Currently there are two dominant terms used for our industry and class of technologies: the official standard Additive Manufacturing and the de facto standard 3D Printing. Let’s take a look at where these terms came from and what they mean.
There is a need for names for individual technologies, and for what they are used for. The latter is often synonymously used for the respective industry, i.e. for the suppliers and users of such technology in general. Our industry started with several different technologies which were commercially introduced within a few years in the late 1980s and early 1990s. Each of these were named by the commercializing company, or in some cases the licensor of the technology. The following table summarizes some of the main early technologies:
|Company / Licensor||Name / Trademark|
|3D Systems||Stereolithography (SLA)|
|DTM||Selective Laser Sintering (SLS)|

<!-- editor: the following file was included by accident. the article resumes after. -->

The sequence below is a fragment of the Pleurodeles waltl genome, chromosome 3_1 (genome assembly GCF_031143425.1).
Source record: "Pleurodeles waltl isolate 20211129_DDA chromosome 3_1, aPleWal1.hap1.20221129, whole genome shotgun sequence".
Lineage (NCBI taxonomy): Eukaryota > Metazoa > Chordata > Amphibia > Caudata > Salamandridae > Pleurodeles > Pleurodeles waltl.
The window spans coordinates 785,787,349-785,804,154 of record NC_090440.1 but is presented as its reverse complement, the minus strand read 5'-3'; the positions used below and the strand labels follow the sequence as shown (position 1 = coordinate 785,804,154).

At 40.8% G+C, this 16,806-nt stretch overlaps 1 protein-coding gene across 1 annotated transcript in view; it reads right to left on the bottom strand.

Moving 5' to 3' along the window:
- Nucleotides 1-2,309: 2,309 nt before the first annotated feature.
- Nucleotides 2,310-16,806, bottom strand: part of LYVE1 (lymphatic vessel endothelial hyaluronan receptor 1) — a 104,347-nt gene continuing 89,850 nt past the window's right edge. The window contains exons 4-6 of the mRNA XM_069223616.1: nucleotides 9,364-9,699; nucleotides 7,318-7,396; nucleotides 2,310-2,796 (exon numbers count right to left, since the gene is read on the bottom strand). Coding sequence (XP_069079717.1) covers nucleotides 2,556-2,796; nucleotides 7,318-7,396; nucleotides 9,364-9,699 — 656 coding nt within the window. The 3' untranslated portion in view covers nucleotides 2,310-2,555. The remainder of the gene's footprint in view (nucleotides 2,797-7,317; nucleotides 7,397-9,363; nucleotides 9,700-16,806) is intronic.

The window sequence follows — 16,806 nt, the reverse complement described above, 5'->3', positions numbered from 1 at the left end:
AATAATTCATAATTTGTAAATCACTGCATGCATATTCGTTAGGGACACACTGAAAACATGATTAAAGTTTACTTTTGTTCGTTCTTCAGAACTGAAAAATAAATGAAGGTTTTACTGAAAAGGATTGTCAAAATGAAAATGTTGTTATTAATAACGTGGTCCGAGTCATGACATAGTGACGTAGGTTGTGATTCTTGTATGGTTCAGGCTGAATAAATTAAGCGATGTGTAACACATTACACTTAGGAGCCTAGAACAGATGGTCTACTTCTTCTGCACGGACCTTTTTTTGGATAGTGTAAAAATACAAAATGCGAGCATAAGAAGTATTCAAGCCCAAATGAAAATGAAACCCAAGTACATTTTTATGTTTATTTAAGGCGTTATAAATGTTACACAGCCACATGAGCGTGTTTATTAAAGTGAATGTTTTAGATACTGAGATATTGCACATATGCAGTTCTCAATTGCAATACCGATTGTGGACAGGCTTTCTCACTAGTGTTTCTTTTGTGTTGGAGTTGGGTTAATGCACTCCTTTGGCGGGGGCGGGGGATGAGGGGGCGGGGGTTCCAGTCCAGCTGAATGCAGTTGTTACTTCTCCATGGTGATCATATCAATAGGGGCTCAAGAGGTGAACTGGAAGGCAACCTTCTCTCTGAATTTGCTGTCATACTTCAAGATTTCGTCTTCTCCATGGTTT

|Stratasys||Fused Deposition Modeling (FDM)|
|Helisys||Laminated Object Manufacturing (LOM)|
|MIT||3D Printing (3DP)|
|EOS||Direct Metal Laser Sintering (DMLS)|
Three-Dimensional Printing Techniques - A process for making a component by depositing a first layer of a fluent porous material, such as a powder, in a confined region and then depositing a binder material to selected regions of the layer of powder material to produce a layer of bonded powder material at the selected regions...
3D Systems initially promoted their technology for “Rapid Prototyping”, and as this was the first commercialization, the term soon became widely used. For example, the first main industry journal was called “Rapid Prototyping Report”, and the early conferences organized by the University of Dayton were called “International Conference on Rapid Prototyping”. It was quickly realized that the technology was applicable to much more than just prototyping, so the terms rapid tooling and rapid manufacturing were often added. For many years the major annual conference and trade show organized by SME was known simply as “RAPID”. But right from the start, alternative terms were also used.